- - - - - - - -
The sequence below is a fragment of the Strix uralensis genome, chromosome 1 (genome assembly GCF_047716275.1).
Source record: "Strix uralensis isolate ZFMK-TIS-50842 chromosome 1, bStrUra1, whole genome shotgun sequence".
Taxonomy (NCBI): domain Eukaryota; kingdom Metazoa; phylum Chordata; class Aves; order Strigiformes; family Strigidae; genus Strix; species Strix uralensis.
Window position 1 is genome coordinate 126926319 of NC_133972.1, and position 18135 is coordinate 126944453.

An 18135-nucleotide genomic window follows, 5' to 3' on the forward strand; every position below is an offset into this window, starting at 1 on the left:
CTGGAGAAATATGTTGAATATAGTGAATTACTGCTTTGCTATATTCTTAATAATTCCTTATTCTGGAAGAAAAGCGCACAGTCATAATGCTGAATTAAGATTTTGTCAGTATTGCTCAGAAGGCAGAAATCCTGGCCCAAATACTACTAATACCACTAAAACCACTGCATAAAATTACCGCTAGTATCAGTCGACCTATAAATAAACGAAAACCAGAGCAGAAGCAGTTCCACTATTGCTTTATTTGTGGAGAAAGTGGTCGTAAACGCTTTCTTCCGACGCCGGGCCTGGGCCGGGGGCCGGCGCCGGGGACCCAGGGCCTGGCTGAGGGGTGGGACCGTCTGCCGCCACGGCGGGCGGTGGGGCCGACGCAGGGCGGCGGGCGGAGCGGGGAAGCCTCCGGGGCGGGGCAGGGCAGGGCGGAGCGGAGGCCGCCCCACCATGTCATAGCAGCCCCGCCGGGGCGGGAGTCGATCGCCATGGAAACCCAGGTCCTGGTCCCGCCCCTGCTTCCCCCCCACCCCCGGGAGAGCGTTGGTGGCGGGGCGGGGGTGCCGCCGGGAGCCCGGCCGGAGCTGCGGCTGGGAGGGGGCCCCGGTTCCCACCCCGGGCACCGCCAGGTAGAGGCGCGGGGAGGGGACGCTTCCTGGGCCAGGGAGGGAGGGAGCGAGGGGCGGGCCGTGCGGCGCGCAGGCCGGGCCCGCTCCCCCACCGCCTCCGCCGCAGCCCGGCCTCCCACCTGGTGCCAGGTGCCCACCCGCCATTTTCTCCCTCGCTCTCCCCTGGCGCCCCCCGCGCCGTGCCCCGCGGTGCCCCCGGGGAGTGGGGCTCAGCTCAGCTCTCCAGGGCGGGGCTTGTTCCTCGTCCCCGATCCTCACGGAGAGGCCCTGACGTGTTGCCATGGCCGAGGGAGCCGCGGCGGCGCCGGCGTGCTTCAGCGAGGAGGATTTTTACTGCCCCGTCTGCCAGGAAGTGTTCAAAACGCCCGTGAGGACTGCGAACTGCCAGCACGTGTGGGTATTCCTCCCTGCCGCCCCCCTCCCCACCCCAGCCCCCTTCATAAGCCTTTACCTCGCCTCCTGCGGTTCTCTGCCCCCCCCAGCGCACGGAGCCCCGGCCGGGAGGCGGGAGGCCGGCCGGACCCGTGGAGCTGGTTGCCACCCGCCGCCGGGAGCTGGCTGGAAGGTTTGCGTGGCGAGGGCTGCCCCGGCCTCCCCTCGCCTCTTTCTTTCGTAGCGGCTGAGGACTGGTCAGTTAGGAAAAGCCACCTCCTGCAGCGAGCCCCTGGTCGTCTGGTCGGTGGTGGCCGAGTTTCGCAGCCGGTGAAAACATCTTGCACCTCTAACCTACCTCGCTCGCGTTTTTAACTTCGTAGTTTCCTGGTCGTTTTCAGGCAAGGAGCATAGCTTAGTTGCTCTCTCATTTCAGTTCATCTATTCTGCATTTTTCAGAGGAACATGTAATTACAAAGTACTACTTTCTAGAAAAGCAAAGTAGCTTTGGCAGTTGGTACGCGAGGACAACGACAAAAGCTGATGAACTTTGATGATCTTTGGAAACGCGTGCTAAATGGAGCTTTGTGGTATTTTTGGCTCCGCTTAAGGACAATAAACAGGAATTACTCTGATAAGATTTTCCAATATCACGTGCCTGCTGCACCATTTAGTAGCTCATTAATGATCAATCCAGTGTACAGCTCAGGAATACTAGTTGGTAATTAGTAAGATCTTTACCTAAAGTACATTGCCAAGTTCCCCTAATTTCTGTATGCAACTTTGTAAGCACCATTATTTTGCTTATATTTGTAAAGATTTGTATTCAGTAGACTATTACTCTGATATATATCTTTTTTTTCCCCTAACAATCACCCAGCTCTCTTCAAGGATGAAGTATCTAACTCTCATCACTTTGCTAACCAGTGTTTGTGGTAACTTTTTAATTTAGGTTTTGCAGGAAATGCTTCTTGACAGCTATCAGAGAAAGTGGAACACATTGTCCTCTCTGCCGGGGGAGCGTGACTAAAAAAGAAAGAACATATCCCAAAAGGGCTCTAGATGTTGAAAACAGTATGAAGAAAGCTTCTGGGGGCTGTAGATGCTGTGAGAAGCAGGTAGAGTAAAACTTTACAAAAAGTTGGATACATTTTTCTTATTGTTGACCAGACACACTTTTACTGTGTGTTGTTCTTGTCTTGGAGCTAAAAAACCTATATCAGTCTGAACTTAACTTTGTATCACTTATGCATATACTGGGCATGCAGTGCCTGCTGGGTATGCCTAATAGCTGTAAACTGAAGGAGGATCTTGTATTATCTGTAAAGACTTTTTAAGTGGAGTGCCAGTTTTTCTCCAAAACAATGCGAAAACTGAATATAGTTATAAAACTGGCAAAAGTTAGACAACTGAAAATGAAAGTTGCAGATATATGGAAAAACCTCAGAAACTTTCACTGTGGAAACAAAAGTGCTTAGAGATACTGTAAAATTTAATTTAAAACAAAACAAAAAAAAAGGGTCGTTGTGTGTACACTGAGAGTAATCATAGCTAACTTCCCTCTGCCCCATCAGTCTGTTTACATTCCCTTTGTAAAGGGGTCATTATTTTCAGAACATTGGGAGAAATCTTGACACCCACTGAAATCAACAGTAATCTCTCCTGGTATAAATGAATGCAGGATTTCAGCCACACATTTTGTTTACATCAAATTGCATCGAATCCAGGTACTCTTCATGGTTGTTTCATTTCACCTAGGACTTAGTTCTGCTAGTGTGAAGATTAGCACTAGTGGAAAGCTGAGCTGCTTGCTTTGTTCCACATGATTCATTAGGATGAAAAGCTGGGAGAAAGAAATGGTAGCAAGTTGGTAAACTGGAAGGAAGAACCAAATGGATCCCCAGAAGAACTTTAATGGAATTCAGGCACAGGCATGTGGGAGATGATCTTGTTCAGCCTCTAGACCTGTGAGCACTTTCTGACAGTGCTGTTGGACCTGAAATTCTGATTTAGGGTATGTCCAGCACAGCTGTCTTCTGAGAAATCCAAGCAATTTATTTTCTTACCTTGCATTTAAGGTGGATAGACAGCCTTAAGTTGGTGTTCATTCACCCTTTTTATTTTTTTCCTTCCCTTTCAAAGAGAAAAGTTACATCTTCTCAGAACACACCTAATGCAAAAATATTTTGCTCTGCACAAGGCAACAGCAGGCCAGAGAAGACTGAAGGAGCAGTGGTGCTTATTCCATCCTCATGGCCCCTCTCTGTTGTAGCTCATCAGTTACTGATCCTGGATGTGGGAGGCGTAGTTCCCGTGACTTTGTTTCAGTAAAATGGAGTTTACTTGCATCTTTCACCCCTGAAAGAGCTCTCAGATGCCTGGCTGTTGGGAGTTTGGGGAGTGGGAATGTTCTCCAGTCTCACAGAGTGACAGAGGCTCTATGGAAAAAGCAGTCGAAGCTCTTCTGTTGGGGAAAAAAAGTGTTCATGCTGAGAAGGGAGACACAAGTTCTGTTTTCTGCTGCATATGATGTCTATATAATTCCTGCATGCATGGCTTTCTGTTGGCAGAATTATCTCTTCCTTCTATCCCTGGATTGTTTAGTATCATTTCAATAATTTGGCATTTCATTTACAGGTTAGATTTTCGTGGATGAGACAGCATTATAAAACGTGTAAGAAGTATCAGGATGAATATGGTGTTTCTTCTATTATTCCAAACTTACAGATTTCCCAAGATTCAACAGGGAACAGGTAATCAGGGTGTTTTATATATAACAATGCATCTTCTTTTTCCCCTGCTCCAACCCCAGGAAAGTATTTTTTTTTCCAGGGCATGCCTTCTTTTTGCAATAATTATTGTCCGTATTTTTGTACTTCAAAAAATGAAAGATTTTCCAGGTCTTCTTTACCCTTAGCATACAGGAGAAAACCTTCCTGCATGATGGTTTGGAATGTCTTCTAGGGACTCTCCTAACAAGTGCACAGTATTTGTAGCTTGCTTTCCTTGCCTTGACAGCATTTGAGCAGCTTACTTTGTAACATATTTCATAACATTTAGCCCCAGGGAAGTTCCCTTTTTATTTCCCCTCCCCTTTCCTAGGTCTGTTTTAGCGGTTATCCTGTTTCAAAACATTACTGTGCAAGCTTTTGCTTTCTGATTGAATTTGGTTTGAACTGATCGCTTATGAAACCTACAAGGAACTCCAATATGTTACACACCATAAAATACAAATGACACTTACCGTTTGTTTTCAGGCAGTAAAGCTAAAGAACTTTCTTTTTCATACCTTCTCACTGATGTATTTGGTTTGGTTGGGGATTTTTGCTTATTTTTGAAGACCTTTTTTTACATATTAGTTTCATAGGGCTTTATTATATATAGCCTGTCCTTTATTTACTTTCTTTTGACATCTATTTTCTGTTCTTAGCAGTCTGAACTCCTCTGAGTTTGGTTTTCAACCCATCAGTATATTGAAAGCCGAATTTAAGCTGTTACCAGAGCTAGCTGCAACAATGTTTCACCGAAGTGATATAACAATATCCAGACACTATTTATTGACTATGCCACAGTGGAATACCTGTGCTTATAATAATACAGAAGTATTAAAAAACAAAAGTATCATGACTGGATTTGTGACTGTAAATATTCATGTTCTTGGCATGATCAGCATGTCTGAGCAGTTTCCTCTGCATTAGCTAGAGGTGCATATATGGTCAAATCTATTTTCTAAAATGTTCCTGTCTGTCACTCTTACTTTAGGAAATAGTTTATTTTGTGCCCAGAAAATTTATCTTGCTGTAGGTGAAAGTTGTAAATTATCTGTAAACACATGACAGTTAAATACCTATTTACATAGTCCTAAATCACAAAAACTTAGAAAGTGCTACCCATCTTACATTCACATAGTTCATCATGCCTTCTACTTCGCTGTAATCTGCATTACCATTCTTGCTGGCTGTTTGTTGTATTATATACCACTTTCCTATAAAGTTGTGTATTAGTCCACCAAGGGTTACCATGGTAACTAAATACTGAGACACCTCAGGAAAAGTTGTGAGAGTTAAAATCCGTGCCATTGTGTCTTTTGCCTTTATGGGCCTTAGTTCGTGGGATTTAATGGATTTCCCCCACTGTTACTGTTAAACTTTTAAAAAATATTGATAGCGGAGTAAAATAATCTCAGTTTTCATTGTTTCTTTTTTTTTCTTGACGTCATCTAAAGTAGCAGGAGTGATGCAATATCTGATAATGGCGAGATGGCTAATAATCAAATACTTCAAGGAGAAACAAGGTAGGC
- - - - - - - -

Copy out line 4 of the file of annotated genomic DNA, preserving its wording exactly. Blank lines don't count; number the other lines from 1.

Window position 1 is genome coordinate 126926319 of NC_133972.1, and position 18135 is coordinate 126944453.